Mental health and being LGBTQ+

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Some of us identify ourselves as LGBTQ+ which means we may be lesbian, gay, bisexual, trans, queer or questioning - or we may define our gender and sexuality in other ways.

Those of us who identify as LGBTQ+ are more likely to experience a mental health problem than the wider population. This is because LGBTQ+ people experience bullying, rejection, stigma and discrimination which too often lead to low self-esteem, depression, anxiety and isolation.

At Mind, we believe we should all look out for one another’s mental health, especially when we know that some of us suffer higher levels of discrimination and isolation. Talking about these issues and seeking support where and when we need it are important ways that LGBTQ+ people can manage their mental health.

On this page, you can find out more about our work with LGBTQ+ communities, and read and watch personal experiences of LGBTQ+ people with lived experience of mental health issues.

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We'd like to say a big thank you to our friends at Mind Out who helped us make the following videos and blog possible.

Christine's story

"If you’re gay and you’re suffering from a mental health issue… things seem to be a lot darker."

When Christine's wife died, she faced discrimination from her GP and struggled to find the help she needed.

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Ed's story

“I needed somewhere where I could be open about being trans and be open about mental health.”

Growing up and struggling with his gender identity, Ed faced a series of mental health problems. Transitioning from female to male helped but it was only part of his story.

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Regan's story

I’ve not got mental health issues because I’m a transsexual, it’s because of a lack of understanding and awareness.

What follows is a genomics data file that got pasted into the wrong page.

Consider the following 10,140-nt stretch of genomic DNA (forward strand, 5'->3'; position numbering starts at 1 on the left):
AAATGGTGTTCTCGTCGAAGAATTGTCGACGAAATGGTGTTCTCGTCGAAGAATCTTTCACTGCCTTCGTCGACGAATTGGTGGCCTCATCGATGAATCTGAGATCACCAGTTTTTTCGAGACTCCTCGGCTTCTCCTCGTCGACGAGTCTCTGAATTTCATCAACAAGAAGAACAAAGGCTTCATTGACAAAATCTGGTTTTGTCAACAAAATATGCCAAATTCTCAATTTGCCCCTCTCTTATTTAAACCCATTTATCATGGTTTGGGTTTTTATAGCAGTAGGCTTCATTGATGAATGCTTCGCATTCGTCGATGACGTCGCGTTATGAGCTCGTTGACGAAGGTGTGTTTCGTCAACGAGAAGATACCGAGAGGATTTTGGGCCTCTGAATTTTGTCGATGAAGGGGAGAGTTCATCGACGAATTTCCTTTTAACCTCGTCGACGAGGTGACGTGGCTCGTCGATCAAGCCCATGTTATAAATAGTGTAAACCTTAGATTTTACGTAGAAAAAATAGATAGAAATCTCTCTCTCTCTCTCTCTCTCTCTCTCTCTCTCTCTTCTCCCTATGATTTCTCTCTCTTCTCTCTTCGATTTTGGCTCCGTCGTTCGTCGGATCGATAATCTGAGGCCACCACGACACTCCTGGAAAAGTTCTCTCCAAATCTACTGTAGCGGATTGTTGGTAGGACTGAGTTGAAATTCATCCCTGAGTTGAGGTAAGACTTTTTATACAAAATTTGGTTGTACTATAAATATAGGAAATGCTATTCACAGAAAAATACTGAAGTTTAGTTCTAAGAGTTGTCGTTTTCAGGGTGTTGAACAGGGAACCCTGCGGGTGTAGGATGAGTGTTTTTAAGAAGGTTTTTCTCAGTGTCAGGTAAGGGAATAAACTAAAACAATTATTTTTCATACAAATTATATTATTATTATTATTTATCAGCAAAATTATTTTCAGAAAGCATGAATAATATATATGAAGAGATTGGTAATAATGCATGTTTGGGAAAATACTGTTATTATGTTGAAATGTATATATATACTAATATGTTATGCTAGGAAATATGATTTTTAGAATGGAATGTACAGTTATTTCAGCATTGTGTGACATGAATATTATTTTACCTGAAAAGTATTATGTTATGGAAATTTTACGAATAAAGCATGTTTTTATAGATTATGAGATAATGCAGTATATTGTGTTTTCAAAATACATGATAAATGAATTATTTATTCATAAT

Regan blogs about her experience of transitioning and how she struggled to find the acceptance and support she desperately needed.

Read Regan's story

Ben's story

“I didn’t feel safe amongst the other people there and being gay… and isolated, it heightened my anxiety.”

When Ben found himself homeless, he had to deal with a system that didn’t understand his needs and how this impacted on his mental health.

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Sheila's story

“I held it all in because in some ways I thought I could cope at a weird sort of level. I thought this was my coping – not living.”

Even though Sheila understood her sexuality, she struggled with her mental health and her feelings of not being whole.

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Our LGBTQ+ work

We're delivering a number of public events to help everyone feel they are respected and supported by others, with full regards to their sexual orientation or gender identity.

We're also working with both voluntary and statutory service providers to make sure they are able to offer non-judgemental and genuinely inclusive mental health support for those of us who identify as LGBTQ+.

You can download our new good practice guide for service providers here

To learn more and find out how to get involved, please contact Alessandro: a.storer@mind.org.uk

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